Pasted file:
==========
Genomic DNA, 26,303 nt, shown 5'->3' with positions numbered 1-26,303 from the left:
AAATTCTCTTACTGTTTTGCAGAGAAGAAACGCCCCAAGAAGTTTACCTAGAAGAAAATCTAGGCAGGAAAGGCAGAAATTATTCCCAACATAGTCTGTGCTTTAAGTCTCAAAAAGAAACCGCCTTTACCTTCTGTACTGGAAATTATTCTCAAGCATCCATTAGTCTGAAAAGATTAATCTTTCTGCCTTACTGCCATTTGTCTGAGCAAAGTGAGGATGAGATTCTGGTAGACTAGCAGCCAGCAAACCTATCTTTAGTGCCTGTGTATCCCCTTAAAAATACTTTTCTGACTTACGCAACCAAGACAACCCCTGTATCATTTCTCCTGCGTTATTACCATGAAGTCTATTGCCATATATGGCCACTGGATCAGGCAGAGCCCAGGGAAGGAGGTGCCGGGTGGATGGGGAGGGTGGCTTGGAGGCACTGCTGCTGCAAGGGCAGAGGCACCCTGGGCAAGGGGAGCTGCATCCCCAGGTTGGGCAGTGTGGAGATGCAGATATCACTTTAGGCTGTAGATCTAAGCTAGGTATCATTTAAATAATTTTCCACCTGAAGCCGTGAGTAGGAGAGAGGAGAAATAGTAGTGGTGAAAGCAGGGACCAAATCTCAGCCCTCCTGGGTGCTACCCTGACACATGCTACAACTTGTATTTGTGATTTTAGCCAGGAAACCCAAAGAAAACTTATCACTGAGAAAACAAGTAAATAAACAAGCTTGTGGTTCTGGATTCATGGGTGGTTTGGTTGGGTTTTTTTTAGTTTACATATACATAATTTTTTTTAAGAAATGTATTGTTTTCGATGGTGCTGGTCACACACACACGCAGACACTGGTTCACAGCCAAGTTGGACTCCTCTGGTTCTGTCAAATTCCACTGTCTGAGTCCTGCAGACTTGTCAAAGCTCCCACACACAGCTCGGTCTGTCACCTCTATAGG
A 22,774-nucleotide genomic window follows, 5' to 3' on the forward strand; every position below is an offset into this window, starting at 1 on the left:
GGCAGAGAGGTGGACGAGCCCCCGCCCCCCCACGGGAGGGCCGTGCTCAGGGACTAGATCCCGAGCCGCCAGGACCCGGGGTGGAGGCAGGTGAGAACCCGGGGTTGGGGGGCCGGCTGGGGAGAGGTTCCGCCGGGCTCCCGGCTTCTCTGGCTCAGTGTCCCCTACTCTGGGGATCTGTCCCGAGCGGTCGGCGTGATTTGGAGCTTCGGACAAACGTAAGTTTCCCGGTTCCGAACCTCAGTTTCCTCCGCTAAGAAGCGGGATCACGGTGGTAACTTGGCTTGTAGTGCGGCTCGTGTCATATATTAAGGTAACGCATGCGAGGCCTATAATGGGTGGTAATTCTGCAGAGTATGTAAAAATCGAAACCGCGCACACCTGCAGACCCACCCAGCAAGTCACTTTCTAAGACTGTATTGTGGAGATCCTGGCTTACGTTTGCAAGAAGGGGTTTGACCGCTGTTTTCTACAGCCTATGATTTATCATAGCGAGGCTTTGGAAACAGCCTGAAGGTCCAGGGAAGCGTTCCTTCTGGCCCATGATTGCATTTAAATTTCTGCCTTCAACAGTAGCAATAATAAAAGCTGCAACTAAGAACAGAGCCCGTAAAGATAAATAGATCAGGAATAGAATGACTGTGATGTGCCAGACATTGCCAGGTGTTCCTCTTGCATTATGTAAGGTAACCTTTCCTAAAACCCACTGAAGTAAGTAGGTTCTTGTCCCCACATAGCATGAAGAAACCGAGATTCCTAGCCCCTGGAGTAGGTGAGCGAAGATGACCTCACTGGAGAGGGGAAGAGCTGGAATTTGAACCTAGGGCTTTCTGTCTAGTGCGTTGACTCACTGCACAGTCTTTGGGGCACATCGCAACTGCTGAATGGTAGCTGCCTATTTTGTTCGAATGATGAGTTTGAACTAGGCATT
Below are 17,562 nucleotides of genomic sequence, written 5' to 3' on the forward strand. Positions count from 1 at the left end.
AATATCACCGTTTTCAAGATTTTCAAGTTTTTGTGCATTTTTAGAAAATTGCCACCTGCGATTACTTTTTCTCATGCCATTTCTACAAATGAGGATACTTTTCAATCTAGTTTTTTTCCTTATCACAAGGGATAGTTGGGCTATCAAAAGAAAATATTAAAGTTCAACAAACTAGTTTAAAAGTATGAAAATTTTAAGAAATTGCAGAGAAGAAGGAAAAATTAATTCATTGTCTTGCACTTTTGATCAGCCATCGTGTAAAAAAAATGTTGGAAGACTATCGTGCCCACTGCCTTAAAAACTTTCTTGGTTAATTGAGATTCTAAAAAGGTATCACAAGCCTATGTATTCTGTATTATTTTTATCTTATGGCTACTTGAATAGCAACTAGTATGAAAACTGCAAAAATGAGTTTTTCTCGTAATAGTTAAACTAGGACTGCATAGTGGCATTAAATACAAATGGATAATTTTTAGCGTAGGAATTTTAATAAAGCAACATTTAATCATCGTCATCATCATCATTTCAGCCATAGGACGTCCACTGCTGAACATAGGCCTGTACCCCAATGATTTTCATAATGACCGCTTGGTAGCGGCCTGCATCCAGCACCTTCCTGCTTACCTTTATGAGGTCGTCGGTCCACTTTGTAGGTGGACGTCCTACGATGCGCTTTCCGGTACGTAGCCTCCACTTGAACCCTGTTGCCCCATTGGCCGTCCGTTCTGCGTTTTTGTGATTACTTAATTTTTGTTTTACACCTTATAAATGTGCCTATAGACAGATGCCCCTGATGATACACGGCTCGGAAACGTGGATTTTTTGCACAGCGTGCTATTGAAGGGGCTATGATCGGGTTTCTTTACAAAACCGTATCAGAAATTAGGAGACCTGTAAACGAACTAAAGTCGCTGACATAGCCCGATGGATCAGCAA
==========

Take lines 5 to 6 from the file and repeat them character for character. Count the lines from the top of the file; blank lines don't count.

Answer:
Below are 17,562 nucleotides of genomic sequence, written 5' to 3' on the forward strand. Positions count from 1 at the left end.
AATATCACCGTTTTCAAGATTTTCAAGTTTTTGTGCATTTTTAGAAAATTGCCACCTGCGATTACTTTTTCTCATGCCATTTCTACAAATGAGGATACTTTTCAATCTAGTTTTTTTCCTTATCACAAGGGATAGTTGGGCTATCAAAAGAAAATATTAAAGTTCAACAAACTAGTTTAAAAGTATGAAAATTTTAAGAAATTGCAGAGAAGAAGGAAAAATTAATTCATTGTCTTGCACTTTTGATCAGCCATCGTGTAAAAAAAATGTTGGAAGACTATCGTGCCCACTGCCTTAAAAACTTTCTTGGTTAATTGAGATTCTAAAAAGGTATCACAAGCCTATGTATTCTGTATTATTTTTATCTTATGGCTACTTGAATAGCAACTAGTATGAAAACTGCAAAAATGAGTTTTTCTCGTAATAGTTAAACTAGGACTGCATAGTGGCATTAAATACAAATGGATAATTTTTAGCGTAGGAATTTTAATAAAGCAACATTTAATCATCGTCATCATCATCATTTCAGCCATAGGACGTCCACTGCTGAACATAGGCCTGTACCCCAATGATTTTCATAATGACCGCTTGGTAGCGGCCTGCATCCAGCACCTTCCTGCTTACCTTTATGAGGTCGTCGGTCCACTTTGTAGGTGGACGTCCTACGATGCGCTTTCCGGTACGTAGCCTCCACTTGAACCCTGTTGCCCCATTGGCCGTCCGTTCTGCGTTTTTGTGATTACTTAATTTTTGTTTTACACCTTATAAATGTGCCTATAGACAGATGCCCCTGATGATACACGGCTCGGAAACGTGGATTTTTTGCACAGCGTGCTATTGAAGGGGCTATGATCGGGTTTCTTTACAAAACCGTATCAGAAATTAGGAGACCTGTAAACGAACTAAAGTCGCTGACATAGCCCGATGGATCAGCAA